Although hiring a specialized marketing professional may be out of most IT departments' financial reach, it can be money well spent.
That, at least, was the experience for Broadcom, which brought in a person dedicated to selling IT to the rest of the enterprise, Phil Malatras, senior IT manager at the semiconductor developer, told Rick Schwarz, communications manager at The Information Management Forum.
Because there was so much interest in this subject, IMF recently hosted a members-only webinar on the topic for its approximately 100 member organizations, said Ted Williams, the organization's executive director, in an interview. IMF affiliates are large enterprises, he said.
In an interview, Williams told me:
I think it is a function that businesses are doing, but it is not a role businesses are funding. It's something that falls to the CIO or the CIO organization, but usually it's not a funded position. It certainly is critical for IT to be able to talk to the business and try to get out in front, doing offense instead of a defensive position where they're justifying spending. If you have the budget and you have the ability to do what [Broadcom] did, then that's tremendous. We've seen it done it with the regular IT leadership, too.
Some businesses look outside for help marketing IT to business groups. Educating business units via marketing improves adoption of technology and enhances corporate success.
"We do have a marketing/communications role within our department, albeit an outsourced role. I find huge value in creating this role as the customer's memory needs constant refresh and someone who does this better than IT has been a value-add," said Priya Narayanan, a knowledge management and outsourcing specialist at a large oil and gas upstream organization in India, in a LinkedIn discussion.
Within the next couple of years, the company hopes to bring this role inhouse, Narayanan said.
Shouldering the responsibility
Other businesses place the burden of IT marketing squarely on the shoulders of its top technology executive -- the CIO, CTO, or IT manager.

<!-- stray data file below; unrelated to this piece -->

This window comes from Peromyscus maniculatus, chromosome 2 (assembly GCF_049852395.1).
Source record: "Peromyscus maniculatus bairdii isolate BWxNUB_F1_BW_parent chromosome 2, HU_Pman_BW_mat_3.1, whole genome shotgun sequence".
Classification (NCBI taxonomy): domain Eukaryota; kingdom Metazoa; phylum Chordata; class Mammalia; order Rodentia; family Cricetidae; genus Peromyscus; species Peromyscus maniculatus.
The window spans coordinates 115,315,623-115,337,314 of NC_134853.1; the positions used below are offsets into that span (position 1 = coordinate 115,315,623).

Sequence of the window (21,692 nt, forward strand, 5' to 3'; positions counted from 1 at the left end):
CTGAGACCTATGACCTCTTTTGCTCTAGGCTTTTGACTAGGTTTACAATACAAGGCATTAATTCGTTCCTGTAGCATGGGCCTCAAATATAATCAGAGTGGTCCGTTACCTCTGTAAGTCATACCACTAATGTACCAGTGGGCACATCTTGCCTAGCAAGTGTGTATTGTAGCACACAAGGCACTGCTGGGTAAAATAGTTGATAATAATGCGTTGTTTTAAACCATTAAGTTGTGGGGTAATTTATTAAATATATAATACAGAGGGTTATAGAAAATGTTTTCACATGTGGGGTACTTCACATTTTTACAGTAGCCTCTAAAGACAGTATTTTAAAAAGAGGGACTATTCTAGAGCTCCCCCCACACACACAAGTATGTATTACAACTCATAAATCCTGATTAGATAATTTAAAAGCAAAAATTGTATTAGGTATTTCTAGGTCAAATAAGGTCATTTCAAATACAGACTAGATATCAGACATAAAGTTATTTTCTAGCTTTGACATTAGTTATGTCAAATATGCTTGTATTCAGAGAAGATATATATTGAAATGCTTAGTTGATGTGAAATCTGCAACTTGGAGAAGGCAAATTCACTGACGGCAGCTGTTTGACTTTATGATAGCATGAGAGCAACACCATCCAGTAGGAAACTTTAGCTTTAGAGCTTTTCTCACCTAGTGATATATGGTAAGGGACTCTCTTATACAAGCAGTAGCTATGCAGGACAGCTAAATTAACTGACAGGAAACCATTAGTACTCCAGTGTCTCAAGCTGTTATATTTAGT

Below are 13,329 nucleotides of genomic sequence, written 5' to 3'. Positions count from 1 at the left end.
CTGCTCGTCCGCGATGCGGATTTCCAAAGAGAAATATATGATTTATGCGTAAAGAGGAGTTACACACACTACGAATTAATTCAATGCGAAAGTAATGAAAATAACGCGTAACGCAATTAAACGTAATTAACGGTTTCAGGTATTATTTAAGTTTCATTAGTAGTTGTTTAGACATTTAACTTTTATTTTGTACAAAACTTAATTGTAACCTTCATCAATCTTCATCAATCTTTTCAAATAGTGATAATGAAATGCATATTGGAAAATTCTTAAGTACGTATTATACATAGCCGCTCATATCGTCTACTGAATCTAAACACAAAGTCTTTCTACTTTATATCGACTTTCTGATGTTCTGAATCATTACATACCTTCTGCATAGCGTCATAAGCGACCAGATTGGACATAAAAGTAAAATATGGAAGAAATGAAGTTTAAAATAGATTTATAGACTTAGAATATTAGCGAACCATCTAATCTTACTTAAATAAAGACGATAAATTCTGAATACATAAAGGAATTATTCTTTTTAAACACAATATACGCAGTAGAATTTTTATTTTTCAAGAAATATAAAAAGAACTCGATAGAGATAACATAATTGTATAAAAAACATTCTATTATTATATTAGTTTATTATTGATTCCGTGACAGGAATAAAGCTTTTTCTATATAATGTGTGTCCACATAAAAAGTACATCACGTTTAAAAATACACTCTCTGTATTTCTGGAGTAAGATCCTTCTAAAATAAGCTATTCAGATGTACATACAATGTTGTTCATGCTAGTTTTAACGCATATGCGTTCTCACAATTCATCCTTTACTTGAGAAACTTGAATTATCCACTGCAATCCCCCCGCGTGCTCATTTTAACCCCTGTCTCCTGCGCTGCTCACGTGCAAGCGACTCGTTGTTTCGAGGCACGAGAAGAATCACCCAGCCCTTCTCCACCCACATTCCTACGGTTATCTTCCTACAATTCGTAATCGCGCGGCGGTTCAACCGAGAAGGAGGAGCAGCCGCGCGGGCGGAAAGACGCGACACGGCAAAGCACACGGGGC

William Carltock, Chief Technical Officer at United States Medical Supply, told me:
It is no secret that IT can often only be noticed when things are broken, so I go out of my way to market every day. I try to do this by providing system availability stats, factual cost savings related to IT efforts (such as automating a manual task), and clearly defining the value of development efforts often in terms of revenue enhancement. In addition, I also find that selling the costs associated with redundancy, DR and business continuity as insurance, while calculating and communicating realistic costs of downtime is critical to justify and address budgetary concerns. The best marketing tool is the painful experience of a system outage, but I try to explain it before it happens. A marketing person once told me that the best tools are sex and fear. So I try to make new efforts sexy, and scare the crap out of management to convince them the value of a new SAN.
Tight budgets mean organizations typically rely on CIOs and their staffs to market IT internally, IMF's Williams said. And marketing is vital to the entire organization's success.
If IT is an after-thought, a department can select its new barcode system, point-of-sale solution, or other technology without the department's input, thereby missing opportunities to fully leverage its investment. When the CIO is involved in resolving a business problem, instead of a technology problem, the organization and IT benefit, Williams noted.
What we have found is that organizations who have earned a seat at the table and are in early on conversations tend to be far more innovative across the organization, not just in IT, tend to be places that earn awards for employee retention, tend to be places where employees like to work in IT, and have lower unit costs because interestingly, they tend to be doing most things right.
Whether you have the budget and desire to hire an external marketing pro for your IT department, or opt to lay this responsibility on your CIO, the benefits of marketing IT to other business units are clear for both IT and the entire organization: More trust, greater visibility, and a more competitive, innovative business.
— Alison Diana , ThinkerNet Editor, Internet Evolution